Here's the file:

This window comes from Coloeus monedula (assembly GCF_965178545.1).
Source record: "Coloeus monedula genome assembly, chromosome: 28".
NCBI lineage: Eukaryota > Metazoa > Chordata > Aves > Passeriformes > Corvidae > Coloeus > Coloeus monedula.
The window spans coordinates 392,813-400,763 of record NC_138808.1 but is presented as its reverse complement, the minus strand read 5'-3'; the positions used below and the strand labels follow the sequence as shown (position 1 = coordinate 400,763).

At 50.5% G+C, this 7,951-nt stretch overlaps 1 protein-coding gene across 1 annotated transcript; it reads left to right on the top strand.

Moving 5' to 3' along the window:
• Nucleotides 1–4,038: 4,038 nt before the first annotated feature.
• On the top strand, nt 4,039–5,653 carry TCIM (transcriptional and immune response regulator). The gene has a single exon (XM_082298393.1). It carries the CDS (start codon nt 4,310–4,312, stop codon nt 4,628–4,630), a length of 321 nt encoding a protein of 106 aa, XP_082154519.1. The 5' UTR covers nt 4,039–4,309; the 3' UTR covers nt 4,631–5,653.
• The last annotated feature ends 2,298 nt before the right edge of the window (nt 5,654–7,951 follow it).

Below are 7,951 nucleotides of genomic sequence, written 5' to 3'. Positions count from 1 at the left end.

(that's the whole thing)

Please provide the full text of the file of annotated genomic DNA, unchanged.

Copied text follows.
This window comes from Coloeus monedula (assembly GCF_965178545.1).
Source record: "Coloeus monedula genome assembly, chromosome: 28".
NCBI lineage: Eukaryota > Metazoa > Chordata > Aves > Passeriformes > Corvidae > Coloeus > Coloeus monedula.
The window spans coordinates 392,813-400,763 of record NC_138808.1 but is presented as its reverse complement, the minus strand read 5'-3'; the positions used below and the strand labels follow the sequence as shown (position 1 = coordinate 400,763).

At 50.5% G+C, this 7,951-nt stretch overlaps 1 protein-coding gene across 1 annotated transcript; it reads left to right on the top strand.

Moving 5' to 3' along the window:
• Nucleotides 1–4,038: 4,038 nt before the first annotated feature.
• On the top strand, nt 4,039–5,653 carry TCIM (transcriptional and immune response regulator). The gene has a single exon (XM_082298393.1). It carries the CDS (start codon nt 4,310–4,312, stop codon nt 4,628–4,630), a length of 321 nt encoding a protein of 106 aa, XP_082154519.1. The 5' UTR covers nt 4,039–4,309; the 3' UTR covers nt 4,631–5,653.
• The last annotated feature ends 2,298 nt before the right edge of the window (nt 5,654–7,951 follow it).

Below are 7,951 nucleotides of genomic sequence, written 5' to 3'. Positions count from 1 at the left end.